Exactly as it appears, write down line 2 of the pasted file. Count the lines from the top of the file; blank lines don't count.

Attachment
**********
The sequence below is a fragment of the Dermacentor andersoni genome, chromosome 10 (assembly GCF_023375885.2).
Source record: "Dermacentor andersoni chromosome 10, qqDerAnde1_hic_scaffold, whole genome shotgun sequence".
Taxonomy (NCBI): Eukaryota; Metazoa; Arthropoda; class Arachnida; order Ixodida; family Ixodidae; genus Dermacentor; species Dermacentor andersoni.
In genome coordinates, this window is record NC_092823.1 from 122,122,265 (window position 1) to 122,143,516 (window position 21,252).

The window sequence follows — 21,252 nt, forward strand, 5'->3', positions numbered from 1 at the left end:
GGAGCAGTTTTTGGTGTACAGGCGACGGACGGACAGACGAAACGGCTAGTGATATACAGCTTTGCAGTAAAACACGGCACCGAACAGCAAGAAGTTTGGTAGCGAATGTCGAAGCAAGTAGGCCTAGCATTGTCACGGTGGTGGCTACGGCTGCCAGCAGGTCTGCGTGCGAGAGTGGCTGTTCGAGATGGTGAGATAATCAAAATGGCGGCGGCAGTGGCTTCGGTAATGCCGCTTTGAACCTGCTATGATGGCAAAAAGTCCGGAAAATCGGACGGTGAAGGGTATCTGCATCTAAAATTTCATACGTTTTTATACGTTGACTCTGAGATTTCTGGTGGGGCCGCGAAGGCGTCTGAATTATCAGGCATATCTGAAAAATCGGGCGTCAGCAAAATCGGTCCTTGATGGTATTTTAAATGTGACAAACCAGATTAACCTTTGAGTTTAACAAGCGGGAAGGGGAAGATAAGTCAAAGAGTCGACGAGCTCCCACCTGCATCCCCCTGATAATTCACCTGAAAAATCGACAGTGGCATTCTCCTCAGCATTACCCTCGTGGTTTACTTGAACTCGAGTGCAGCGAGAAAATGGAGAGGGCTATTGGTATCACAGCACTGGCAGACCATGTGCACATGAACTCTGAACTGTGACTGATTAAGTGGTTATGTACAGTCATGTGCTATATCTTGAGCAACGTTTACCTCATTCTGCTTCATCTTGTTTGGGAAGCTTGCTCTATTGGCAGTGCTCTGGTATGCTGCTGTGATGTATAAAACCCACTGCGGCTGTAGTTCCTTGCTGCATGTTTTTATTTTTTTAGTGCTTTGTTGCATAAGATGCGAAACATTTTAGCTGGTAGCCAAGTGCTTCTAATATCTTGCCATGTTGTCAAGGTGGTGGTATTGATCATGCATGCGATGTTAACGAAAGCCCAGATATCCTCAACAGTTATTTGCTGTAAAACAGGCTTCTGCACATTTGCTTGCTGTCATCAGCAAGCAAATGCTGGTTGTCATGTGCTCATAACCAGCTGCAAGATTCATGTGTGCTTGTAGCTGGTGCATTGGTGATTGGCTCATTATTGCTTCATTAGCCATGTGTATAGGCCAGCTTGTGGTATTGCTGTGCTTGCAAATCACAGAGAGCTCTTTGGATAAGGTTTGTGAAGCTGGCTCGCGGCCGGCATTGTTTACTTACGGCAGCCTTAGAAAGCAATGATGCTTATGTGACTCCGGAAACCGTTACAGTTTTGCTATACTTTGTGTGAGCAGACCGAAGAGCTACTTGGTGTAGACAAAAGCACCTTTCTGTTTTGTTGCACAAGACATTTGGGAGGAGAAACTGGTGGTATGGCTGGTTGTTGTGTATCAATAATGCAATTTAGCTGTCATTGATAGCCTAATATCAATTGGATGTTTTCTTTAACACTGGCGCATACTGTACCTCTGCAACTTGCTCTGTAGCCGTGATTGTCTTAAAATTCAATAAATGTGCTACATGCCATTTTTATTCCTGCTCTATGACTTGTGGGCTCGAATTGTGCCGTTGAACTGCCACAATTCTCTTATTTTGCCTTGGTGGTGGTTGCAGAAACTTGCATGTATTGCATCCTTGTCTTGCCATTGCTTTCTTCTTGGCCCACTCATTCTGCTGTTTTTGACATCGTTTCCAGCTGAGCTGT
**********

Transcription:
Source record: "Dermacentor andersoni chromosome 10, qqDerAnde1_hic_scaffold, whole genome shotgun sequence".